The DOs and DON’Ts of export navigation
5 tips and 3 warnings about exporting your business’s cross-border goods
Your business is ready to broaden its horizons and expand beyond B.C. That’s great! That being said, how are you going to export your goods? It’s a loaded question and there isn’t a one-size-fits-all solution. The best way to get started is to sign up for an Export Navigator workshop. Then, take an expert’s advice to put you on the right track. Michael Hoher is Community Futures’ export advisor. Below, you’ll find his go-to list of business exporting dos and don’ts.
1. Take advantage of free Export Navigator resources. Working with an export advisor breaks down the possibly overwhelming task of exporting into a step-by-step approach, puts the (would-be) exporter in charge of the process by use of a solid and actionable export plan, and provides significant benefits from potential introductions to provincial and federal export assistance professionals and partners.
2. Learn the export basics about aspects such as language and terms in order to be properly prepared and not be taken advantage of or make costly mistakes. To start with, know for sure your product’s harmonized systems tariff code (HS code), the internationally used shipment terms Incoterms 2010 and ideally the custom tariffs on your product in the destination country.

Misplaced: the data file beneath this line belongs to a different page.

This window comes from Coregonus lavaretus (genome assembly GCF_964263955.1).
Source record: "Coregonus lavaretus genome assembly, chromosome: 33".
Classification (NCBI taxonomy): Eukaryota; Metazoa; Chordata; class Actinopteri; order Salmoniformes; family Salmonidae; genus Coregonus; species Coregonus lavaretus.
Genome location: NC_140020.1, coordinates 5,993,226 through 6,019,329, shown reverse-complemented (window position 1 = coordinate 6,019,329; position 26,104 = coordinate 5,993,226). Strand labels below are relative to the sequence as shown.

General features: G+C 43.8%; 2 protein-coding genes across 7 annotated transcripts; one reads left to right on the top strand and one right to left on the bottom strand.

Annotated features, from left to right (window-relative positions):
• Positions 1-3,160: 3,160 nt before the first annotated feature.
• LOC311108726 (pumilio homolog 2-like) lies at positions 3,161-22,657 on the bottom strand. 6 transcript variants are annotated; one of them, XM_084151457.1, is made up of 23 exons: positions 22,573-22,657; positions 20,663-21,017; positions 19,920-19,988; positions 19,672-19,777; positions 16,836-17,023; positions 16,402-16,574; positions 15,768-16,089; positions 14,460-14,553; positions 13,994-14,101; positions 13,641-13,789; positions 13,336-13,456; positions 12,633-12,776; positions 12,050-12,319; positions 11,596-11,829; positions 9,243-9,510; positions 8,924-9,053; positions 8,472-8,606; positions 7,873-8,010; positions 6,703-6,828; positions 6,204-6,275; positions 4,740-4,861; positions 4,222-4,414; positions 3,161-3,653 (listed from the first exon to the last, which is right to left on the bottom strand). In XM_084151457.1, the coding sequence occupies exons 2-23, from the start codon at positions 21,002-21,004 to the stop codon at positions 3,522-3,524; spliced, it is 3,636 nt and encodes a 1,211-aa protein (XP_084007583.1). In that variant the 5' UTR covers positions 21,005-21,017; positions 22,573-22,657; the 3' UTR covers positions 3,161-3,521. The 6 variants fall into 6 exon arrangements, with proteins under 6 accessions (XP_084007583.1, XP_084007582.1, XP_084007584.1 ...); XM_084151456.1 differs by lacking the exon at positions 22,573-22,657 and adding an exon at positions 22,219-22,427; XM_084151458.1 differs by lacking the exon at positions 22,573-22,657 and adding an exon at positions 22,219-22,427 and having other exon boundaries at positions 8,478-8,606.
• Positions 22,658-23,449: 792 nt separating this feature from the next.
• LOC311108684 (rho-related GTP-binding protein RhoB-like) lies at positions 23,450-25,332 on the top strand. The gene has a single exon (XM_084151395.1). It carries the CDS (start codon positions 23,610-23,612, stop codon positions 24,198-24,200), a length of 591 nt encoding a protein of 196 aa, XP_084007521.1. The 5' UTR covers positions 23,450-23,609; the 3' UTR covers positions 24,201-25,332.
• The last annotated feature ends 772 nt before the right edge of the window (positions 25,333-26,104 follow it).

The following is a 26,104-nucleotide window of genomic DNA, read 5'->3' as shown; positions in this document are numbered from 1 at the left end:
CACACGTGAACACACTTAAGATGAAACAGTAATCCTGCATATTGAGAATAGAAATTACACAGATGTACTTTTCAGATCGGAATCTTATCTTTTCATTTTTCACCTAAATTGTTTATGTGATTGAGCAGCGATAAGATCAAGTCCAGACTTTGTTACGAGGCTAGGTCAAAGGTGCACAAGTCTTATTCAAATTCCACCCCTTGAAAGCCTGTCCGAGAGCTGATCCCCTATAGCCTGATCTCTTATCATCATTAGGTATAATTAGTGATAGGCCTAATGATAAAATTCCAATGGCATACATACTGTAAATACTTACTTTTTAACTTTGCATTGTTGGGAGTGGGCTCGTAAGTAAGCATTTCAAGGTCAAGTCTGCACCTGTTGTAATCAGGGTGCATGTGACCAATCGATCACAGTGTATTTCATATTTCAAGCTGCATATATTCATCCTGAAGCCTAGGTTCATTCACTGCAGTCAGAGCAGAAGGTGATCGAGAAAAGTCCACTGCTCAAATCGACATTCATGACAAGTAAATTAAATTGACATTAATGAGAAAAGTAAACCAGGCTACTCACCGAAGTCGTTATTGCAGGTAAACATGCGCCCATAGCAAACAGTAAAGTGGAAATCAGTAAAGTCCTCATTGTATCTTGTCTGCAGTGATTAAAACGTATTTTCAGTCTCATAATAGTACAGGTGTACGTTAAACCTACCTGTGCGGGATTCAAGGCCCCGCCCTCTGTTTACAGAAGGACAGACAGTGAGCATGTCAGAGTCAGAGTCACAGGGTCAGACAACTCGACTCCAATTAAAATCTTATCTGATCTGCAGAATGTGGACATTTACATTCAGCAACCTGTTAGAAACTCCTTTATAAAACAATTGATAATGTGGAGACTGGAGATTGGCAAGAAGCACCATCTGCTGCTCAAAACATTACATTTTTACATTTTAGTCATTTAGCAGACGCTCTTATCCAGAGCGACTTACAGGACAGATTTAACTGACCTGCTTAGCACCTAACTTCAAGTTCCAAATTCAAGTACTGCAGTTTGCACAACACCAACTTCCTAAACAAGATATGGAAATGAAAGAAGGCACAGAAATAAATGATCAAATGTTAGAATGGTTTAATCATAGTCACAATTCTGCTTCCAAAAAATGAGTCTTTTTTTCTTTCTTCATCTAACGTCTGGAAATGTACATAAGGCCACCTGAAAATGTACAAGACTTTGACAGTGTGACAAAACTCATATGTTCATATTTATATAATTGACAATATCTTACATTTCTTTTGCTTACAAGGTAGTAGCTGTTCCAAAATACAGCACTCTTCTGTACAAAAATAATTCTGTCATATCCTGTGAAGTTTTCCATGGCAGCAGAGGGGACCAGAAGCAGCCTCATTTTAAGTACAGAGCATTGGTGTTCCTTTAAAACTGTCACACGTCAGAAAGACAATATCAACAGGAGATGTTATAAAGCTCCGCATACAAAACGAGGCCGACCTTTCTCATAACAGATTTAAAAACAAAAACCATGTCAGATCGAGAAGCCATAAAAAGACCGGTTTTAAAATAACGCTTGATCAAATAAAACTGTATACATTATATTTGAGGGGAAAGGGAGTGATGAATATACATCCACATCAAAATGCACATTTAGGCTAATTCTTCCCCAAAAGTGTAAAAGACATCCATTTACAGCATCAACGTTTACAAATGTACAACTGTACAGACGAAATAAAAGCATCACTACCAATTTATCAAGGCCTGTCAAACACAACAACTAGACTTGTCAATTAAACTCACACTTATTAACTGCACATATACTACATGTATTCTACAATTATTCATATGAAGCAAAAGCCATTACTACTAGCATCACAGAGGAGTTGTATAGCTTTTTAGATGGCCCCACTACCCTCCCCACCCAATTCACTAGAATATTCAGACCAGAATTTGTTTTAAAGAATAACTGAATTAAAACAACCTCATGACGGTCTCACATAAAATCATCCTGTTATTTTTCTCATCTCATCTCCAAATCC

3. Network. Map your personal and professional network to see who can make vital introductions to customers.
4. Surround yourself with reliable export professionals such as export advisors, customs brokers, and logistics, accounting and legal professionals.
5. Enjoy the process to the fullest. Exploring, researching and entering new markets can be an incredibly rewarding activity—not just financially, but personally. Getting to know new customs, habits, languages, foods and ways of doing business can be an exciting activity and is best accomplished with the right assistance from mentors, advisors and professionals.
1. Take a passive approach or wait for things to fall into your lap. Waiting for international inquiries to fill your inbox will not bring lasting results and may likely lead to costly mistakes and setbacks, spoiling your taste for export.
2. Expect to see immediate results. Exploring and entering a new market will take time, preparation, dedication and tenacity.
3. Try to wing it. Unprepared and spontaneous activities often lead to financial losses and frustrations. Strategic preparation will make exporting a more rewarding and lucrative experience.